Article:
The University of New South Wales (UNSW) has been ranked seventh in a new Times Higher Education (THE) global ranking of universities established between 1945 and 1966.
The new “Golden Age” ranking takes its name from the period after the Second World War, a “golden age” in higher education around the world that saw a rapid expansion of higher education and a major increase in investment in university research.
The Golden Age ranking uses the same methodology as THE’s World University Rankings, which assess universities across teaching, research, international outlook and their work with industry.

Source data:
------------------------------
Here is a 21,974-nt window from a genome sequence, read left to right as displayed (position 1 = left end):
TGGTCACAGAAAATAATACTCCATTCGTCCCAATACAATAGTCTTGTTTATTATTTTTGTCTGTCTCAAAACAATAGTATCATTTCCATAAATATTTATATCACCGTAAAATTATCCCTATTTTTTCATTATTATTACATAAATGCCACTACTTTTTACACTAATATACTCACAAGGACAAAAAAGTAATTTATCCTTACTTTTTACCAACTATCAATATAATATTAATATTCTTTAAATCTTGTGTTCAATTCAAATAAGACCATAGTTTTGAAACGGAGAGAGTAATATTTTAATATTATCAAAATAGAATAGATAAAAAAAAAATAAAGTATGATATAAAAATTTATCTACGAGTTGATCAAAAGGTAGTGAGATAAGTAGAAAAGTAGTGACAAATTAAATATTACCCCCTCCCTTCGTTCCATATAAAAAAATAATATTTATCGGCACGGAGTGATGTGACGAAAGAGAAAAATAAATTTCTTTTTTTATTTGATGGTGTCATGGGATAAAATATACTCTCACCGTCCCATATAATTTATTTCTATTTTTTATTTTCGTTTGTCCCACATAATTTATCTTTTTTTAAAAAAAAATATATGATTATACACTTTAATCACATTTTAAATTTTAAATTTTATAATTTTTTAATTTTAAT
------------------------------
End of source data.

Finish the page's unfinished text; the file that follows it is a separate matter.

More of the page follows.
According to THE, the “golden age” universities make up a unique group of higher education institutions that have embedded their academic practices but that have not been around for hundreds of years.
UNSW, founded in 1949, is one of six Australian universities in the list of 100 and one of three in the top 10.
UNSW’s Deputy Vice-Chancellor Education Professor Merlin Crossley said: “Extraordinary vision was shown in the post-war period, and universities with a new outlook and re-invigorated imperative were established to build a better world. The same spirit is just as relevant in Australia today and I’m delighted to see UNSW featuring prominently in the list”.
The Golden Age category was created for universities established for more than 50 years but less than 80 years. More recently established institutions are assessed in THE’s Young University Rankings.
In these rankings, the University of Technology, Sydney (UTS) became the first Australian university to break into the top 20, coming in at 15th in the world.